Adelaide Bkeshare

 

InDaily can reveal that Singaporean company oBike has removed most of its distinctive, grey-and-yellow hire bicycles from the CBD and North Adelaide after failed to renew its City of Adelaide permit in March.

The Adelaide City Council wrote to oBike this morning, following an inquiry from InDailyyesterday, ordering the company to cease operating as a business within its boundaries and to remove all remaining bicycles from the council’s roads within a week.

The company insists it is yet to decide whether to leave the Adelaide market, but the council says its permit has expired and that oBike has fewer than 10 bicycles left in Adelaide.

“As of today, there are less than 10 oBikes positioned within the Council area, so we believe the company has ceased operating in the City of Adelaide,” a council spokesperson told InDaily this morning.

Competitor ofo has been lobbying the South Australian Government for dedicated bikeshare spaces at train, tram and bus stations, positioning itself as a new, private element of the state’s public transport network.

It has also been lobbying local councils for permission to operate in an expanding area across the state.

OBike’s exit would effectively give ofo a monopoly on the nascent transport mode in Adelaide.

The companies offer GPS-tracked bicycles, which users find using a mobile app, hire at low cost and leave at their destination for the next commuter to use.

The city council has threatened to dispose of oBike’s remaining bicycles if the company fails to remove them.

“Today we have written to oBike to officially state that it must cease operating as a business within the City of Adelaide and to remove any bicycles from council’s roads within a week,” a spokesperson for the council told InDaily this morning.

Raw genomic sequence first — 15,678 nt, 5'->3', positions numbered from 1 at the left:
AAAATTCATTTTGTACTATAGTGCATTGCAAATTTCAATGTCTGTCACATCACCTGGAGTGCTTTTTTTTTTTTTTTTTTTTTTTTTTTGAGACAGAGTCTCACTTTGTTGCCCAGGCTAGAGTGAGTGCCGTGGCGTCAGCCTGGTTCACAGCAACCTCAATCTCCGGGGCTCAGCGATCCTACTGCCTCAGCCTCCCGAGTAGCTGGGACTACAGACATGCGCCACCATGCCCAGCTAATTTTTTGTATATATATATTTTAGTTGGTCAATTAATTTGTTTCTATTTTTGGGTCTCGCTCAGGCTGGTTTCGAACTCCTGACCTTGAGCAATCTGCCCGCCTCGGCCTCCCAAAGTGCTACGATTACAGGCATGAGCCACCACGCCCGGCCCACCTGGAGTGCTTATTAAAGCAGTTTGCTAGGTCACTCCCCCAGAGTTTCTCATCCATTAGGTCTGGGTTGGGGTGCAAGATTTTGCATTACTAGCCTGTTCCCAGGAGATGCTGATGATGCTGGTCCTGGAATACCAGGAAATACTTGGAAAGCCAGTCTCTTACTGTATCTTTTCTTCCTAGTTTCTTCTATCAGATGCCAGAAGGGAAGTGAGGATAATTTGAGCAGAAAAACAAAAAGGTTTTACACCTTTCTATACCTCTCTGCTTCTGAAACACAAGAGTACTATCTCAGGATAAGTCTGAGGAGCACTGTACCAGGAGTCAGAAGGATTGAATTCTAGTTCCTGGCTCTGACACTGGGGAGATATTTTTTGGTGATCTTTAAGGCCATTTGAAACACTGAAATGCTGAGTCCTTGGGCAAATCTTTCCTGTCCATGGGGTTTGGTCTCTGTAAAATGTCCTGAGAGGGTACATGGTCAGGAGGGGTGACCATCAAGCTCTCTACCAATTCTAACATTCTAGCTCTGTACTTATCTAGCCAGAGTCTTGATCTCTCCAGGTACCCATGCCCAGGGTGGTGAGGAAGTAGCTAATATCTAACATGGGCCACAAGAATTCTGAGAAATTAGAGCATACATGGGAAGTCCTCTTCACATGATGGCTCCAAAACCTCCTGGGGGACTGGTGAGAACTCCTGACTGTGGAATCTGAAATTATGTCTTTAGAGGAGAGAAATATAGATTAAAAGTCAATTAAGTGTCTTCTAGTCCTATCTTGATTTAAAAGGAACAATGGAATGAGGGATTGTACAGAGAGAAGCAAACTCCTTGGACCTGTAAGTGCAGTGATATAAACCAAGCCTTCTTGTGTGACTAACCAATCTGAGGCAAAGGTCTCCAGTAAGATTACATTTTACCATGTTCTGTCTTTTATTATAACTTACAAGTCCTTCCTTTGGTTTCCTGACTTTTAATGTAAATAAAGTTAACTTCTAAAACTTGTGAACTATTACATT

“In the event that any bicycles are not removed within the specified timeframe, our community safety officers will take action to remove and impound the bicycles and arrange for their appropriate disposal, with any costs being charged to oBike.

“Ofo did renew their permit and continue to operate within permit conditions.”

But an oBike spokesperson told InDaily this afternoon that the company had yet to decide if it was leaving Adelaide, and that: “we are in the preparation stage to fulfill the new permit requirement, i.e. simcard GPS tracking system, and it might take some time”.

Both ofo and oBike started out with 50 bikes when they launched in Adelaide in October last year.

Ofo currently has 200 bikes on the streets of the CBD and North Adelaide “with room to increase”, a spokesperson for the company said.

An ofo bicycle on Pulteney Street in Adelaide’s CBD. Photo: InDaily / Bension Siebert

The number of bicycles allowed in the council’s jurisdiction may be altered, with approval from council staff, in response to changes in demand.

Ofo general manager for Australia, New Zealand and India Dexter Sim told InDaily this afternoon that: “We look forward to continued discussion with the local councils in Adelaide about how we can serve the local community with operational excellence.”

“Our aim is to provide a solution for the last mile commute,and provide a healthy and environmentally friendly way for commuters, families and tourists to travel around the city of Adelaide.”

According to a report in The Advertiser, oBike failed to submit comprehensive monthly reports to the council about the performance of its service earlier this year.

The now-massive global bikeshare industry – which began with a small bikeshare operation at Peking University in 2014 – took a significant hit to its reputation when images of huge piles of abandoned and vandalised, branded bikeshare bikes emerged out of China last year.

The industry also suffered a public relations blow in Australia last year when dozens of oBikes were scooped up from the Yarra River in Melbourne – and some people sought creative ways to dump the bikes, including in trees and on street signs.